Johannesburg - The clothing and textile industry had slowly regained its strength and if supported, South Africa would be able to compete with global manufacturers, Economic Development Minister Ebrahim Patel said last week.
Patel was speaking at the annual bargaining Council meeting of the Southern African Clothing and Textile Workers Union (Sactwu) in Durban on Thursday.
“We are not yet there but we have achieved a lot in saving jobs and creating jobs in this industry,” Patel said.
The industry had suffered job losses between 2002 and 2012 as a result of cheap imports, poor training and a lack of investment by companies, among other factors.
But the latest numbers from Sactwu indicate that there has been a slowdown in job losses.
A fortnight ago, the union said the number of jobs lost had declined by 66 percent between a 12-month period in 2010 and the corresponding period last year.
In 2010, a total of 10 119 jobs were lost; this dropped to 5 338 job losses in 2011. In 2012, the industry suffered a further 5 330 job losses, while 3 416 posts were cut last year.
The industry has shrunk by 20 percent in the past three years and job loses were estimated at 29 500 between 2007 and 2010.
Patel said that during the Zuma administration, the sector had benefited from about R4 billion spent either in the form of loans or incentives. In terms of the incentives, support was conditional on increased competitiveness.
The production incentives fall under the Clothing and Textile Competitiveness Improvement Programme, which helps companies improve competitiveness and pay for capital upgrading. Through the Department of Trade and Industry, the government had approved the R2.2 billion production incentive fund for the clothing, textile, footwear and leather sector, which Patel said had saved 63 000 jobs and created 8 000 additional jobs.
In addition, the Industrial Development Corporation has made loans and investments of R2.2bn to 93 companies in the industry, saving 12 000 jobs in the process.
A major beneficiary of the Department of Trade and Industry’s incentive has been Seardel, a major clothing and textile manufacturer.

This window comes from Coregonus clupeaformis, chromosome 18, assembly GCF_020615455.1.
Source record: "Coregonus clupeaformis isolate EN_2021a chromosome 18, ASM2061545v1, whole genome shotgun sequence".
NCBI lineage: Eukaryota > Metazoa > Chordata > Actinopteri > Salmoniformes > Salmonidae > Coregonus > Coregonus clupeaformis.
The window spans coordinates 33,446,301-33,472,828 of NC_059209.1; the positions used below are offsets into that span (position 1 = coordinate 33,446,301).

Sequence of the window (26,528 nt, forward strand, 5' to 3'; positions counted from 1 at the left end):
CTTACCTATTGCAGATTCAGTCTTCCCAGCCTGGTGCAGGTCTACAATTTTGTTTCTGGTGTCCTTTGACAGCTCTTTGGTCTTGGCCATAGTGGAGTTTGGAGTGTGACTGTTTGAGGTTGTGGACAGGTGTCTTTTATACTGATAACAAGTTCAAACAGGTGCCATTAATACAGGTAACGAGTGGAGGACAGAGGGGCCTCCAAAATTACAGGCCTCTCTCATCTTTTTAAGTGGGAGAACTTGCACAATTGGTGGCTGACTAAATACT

In its most recent annual report, the Seardel board acknowledged the importance of the incentive programme.
The KwaZulu-Natal Clothing and Textile Cluster has also benefited from the government’s intervention.
Apparel Manufacturers of SA executive director Johann Baard said his observations were that the industry had improved over the past 18 months. “Since the sector has received support from the government four years ago, we have witnessed over the past 18 months what we refer to as a stabilisation of the sector.”
In past 15 to 20 years the industry has shrunk as a result of retrenchments, factory closures and an influx of cheap imports. “Over the past 18 months, we have seen that trend flattening off,” Baard added.
A positive announcement about relief on fabric import duties would add to the stabilisation, he said.
For the past 20 years, local manufacturers had paid, on average, about 22 percent in import duties for fabrics that were not available locally.
“Our customers are the retailers. When they place an order with us, they tell us what fabric they want, and (if) we can’t find it in the domestic market, we are then forced to import it,” Baard said.
Importing fabrics was the single biggest input cost for the average clothing manufacturer, Baard said.
Most domestic retailers, including Woolworths, Edcon and Mr Price, import up to 70 percent of their apparel, but Foschini and Edcon have recently involved local suppliers.
Last year, Edcon increased its local suppliers, while Foschini said 65 percent of its women’s wear was now made in South Africa.
Alex Liu, the deputy chairman of the United Clothing and Textile Association in Newcastle, KwaZulu-Natal, which represents companies that do not comply with minimum wage levels, said association members had not benefited from government subsidies. “This is because we are not part of the bargaining council, which is one of the criteria.”
But he agreed that job losses in the industry had lessened.
Commenting on the growing number of international fashion retailers entering the South African market, Patel said the government hoped that in the long term, the local industry would become part of the global supply chain.
He said this would be achieved when local manufacturers were more competitive not only on number of units and price, but also on turnaround time and quality.
“We have to find the niche markets for the manufacturers and they could be for the domestic market, but they could also be for some of these larger chains, and increasingly our challenge is going to be putting a value proposition to the big international retailers to let them recognise that part of the social responsibility of benefiting from our markets is taking up agreements with local producers. This can only be done if we have an industry that is dynamic and competitive.”